Ms. Lynch compared the FIFA investigation to cases involving Mafia members in Rome or Sicily. In this case, she said, FIFA officials used the American banking system as part of their scheme. “They clearly thought the U.S. was a safe financial haven for them,” she said.
FIFA has been dogged by accusations of corruption for years, but the organization and its top officials typically avoided any punishment. That has been especially true for Sepp Blatter, the organization’s longtime president, who is widely regarded as the most powerful man in sports. Mr. Blatter was not named in the federal indictment, and after FIFA provisionally suspended the officials who were named, he issued a statement saying the investigations would make the sport stronger.
But American authorities were adamant that they were not finished. The indictment represented “the beginning of our effort, not the end,” said Kelly T. Currie, acting United States attorney for the Eastern District of New York. Neither he nor Ms. Lynch would comment on whether they were investigating Mr. Blatter. But one federal law enforcement official said Mr. Blatter’s fate would “depend on where the investigation goes from here.”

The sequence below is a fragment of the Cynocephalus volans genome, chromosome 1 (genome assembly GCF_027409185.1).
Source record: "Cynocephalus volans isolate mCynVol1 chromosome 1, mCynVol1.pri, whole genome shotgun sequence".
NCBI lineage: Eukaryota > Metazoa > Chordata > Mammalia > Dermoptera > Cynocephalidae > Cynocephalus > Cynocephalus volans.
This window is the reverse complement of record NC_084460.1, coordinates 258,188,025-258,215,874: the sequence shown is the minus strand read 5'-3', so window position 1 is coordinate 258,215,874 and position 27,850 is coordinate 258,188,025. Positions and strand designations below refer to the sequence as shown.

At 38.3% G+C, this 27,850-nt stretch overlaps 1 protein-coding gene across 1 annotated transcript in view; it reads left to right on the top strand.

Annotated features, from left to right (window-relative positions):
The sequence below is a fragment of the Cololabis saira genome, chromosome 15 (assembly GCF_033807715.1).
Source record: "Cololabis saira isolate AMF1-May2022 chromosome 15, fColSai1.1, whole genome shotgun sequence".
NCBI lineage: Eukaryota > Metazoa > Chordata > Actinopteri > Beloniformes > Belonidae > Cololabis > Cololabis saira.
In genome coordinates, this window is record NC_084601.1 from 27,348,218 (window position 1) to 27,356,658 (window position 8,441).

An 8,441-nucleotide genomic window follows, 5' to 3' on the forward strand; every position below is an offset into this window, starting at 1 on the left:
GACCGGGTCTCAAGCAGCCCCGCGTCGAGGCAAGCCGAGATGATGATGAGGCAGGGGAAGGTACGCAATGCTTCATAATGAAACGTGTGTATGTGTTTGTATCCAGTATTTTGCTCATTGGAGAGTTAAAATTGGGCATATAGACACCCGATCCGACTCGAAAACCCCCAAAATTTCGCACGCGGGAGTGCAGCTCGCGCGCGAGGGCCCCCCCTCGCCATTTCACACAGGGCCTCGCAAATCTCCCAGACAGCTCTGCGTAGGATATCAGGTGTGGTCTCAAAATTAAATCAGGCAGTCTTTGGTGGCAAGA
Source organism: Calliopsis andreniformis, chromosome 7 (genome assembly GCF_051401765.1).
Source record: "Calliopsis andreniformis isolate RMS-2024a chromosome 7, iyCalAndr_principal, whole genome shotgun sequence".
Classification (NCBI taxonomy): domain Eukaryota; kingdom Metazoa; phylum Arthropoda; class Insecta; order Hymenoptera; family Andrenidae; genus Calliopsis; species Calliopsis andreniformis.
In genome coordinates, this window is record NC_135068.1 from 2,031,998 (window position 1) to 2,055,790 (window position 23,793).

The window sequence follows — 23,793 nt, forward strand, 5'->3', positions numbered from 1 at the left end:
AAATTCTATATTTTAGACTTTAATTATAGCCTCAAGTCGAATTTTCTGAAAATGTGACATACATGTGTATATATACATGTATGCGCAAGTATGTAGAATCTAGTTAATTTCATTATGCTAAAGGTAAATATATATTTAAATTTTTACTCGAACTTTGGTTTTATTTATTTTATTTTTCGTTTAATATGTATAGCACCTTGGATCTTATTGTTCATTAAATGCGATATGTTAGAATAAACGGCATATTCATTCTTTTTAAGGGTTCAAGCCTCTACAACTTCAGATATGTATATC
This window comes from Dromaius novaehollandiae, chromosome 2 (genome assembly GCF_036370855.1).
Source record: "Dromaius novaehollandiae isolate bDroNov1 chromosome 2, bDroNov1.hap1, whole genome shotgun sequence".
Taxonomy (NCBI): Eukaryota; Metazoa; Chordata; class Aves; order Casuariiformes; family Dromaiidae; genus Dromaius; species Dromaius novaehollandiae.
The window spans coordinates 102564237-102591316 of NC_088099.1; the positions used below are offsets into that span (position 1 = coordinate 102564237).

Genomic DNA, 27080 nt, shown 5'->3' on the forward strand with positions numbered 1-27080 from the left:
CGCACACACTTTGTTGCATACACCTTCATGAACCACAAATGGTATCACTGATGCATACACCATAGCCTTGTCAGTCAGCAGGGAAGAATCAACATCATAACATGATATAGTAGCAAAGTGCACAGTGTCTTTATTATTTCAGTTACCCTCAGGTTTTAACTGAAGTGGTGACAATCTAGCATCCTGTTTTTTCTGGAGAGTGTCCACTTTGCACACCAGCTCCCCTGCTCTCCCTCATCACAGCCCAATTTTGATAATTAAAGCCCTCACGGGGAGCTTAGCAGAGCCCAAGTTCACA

Some of the means used to hide the payments were intricate, the indictment says: using fake consulting contracts; sending money through associates working in the financial industry; creating shell companies in tax havens; hiding foreign bank accounts; using safe deposit boxes; and “bulk cash smuggling,” prosecutors wrote.
Others were more straightforward. When FIFA was considering which country would host the 2006 World Cup, Mr. Warner sent a relative to a Paris hotel room to collect a briefcase filled with cash in $10,000 stacks from a South African bid-committee official, according to the indictment.